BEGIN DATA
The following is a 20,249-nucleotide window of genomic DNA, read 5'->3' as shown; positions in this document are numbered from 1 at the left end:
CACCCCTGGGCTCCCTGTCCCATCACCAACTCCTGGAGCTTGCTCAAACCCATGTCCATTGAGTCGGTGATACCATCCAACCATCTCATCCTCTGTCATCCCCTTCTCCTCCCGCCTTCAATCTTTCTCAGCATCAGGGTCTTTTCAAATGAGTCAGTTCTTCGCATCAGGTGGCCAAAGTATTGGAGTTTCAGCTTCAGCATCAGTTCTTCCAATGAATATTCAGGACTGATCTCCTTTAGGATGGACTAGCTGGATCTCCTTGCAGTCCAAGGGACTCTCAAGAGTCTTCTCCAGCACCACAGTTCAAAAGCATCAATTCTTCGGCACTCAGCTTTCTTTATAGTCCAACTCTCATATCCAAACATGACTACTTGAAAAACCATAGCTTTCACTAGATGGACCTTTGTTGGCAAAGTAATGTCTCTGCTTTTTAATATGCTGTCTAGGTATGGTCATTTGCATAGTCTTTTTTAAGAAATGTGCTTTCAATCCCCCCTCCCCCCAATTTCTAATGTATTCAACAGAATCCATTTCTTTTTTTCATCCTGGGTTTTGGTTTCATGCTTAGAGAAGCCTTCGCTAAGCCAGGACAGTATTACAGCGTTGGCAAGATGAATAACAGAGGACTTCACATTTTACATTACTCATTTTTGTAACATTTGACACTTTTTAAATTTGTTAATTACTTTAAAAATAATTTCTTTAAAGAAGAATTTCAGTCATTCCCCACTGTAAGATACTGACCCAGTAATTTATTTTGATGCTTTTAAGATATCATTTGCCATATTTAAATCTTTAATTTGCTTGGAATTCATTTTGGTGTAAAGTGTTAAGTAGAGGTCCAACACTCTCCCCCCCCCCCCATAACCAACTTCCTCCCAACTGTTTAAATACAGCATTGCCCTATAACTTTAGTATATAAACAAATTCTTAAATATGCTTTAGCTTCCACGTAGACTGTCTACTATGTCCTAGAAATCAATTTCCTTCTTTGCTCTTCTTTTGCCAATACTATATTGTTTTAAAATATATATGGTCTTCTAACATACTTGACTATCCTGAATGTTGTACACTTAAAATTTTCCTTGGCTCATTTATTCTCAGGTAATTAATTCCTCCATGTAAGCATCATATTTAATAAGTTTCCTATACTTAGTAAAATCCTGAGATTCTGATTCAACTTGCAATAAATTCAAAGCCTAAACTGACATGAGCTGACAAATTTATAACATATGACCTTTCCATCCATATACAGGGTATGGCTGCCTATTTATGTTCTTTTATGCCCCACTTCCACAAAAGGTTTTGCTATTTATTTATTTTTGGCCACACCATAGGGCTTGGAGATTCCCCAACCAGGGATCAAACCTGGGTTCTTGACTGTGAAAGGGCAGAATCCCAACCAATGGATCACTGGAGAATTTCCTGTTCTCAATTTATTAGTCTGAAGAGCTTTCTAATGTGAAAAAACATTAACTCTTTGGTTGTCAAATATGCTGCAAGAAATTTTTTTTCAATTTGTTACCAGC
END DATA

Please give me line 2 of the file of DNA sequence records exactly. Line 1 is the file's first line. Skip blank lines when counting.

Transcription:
CACCCCTGGGCTCCCTGTCCCATCACCAACTCCTGGAGCTTGCTCAAACCCATGTCCATTGAGTCGGTGATACCATCCAACCATCTCATCCTCTGTCATCCCCTTCTCCTCCCGCCTTCAATCTTTCTCAGCATCAGGGTCTTTTCAAATGAGTCAGTTCTTCGCATCAGGTGGCCAAAGTATTGGAGTTTCAGCTTCAGCATCAGTTCTTCCAATGAATATTCAGGACTGATCTCCTTTAGGATGGACTAGCTGGATCTCCTTGCAGTCCAAGGGACTCTCAAGAGTCTTCTCCAGCACCACAGTTCAAAAGCATCAATTCTTCGGCACTCAGCTTTCTTTATAGTCCAACTCTCATATCCAAACATGACTACTTGAAAAACCATAGCTTTCACTAGATGGACCTTTGTTGGCAAAGTAATGTCTCTGCTTTTTAATATGCTGTCTAGGTATGGTCATTTGCATAGTCTTTTTTAAGAAATGTGCTTTCAATCCCCCCTCCCCCCAATTTCTAATGTATTCAACAGAATCCATTTCTTTTTTTCATCCTGGGTTTTGGTTTCATGCTTAGAGAAGCCTTCGCTAAGCCAGGACAGTATTACAGCGTTGGCAAGATGAATAACAGAGGACTTCACATTTTACATTACTCATTTTTGTAACATTTGACACTTTTTAAATTTGTTAATTACTTTAAAAATAATTTCTTTAAAGAAGAATTTCAGTCATTCCCCACTGTAAGATACTGACCCAGTAATTTATTTTGATGCTTTTAAGATATCATTTGCCATATTTAAATCTTTAATTTGCTTGGAATTCATTTTGGTGTAAAGTGTTAAGTAGAGGTCCAACACTCTCCCCCCCCCCCCATAACCAACTTCCTCCCAACTGTTTAAATACAGCATTGCCCTATAACTTTAGTATATAAACAAATTCTTAAATATGCTTTAGCTTCCACGTAGACTGTCTACTATGTCCTAGAAATCAATTTCCTTCTTTGCTCTTCTTTTGCCAATACTATATTGTTTTAAAATATATATGGTCTTCTAACATACTTGACTATCCTGAATGTTGTACACTTAAAATTTTCCTTGGCTCATTTATTCTCAGGTAATTAATTCCTCCATGTAAGCATCATATTTAATAAGTTTCCTATACTTAGTAAAATCCTGAGATTCTGATTCAACTTGCAATAAATTCAAAGCCTAAACTGACATGAGCTGACAAATTTATAACATATGACCTTTCCATCCATATACAGGGTATGGCTGCCTATTTATGTTCTTTTATGCCCCACTTCCACAAAAGGTTTTGCTATTTATTTATTTTTGGCCACACCATAGGGCTTGGAGATTCCCCAACCAGGGATCAAACCTGGGTTCTTGACTGTGAAAGGGCAGAATCCCAACCAATGGATCACTGGAGAATTTCCTGTTCTCAATTTATTAGTCTGAAGAGCTTTCTAATGTGAAAAAACATTAACTCTTTGGTTGTCAAATATGCTGCAAGAAATTTTTTTTCAATTTGTTACCAGC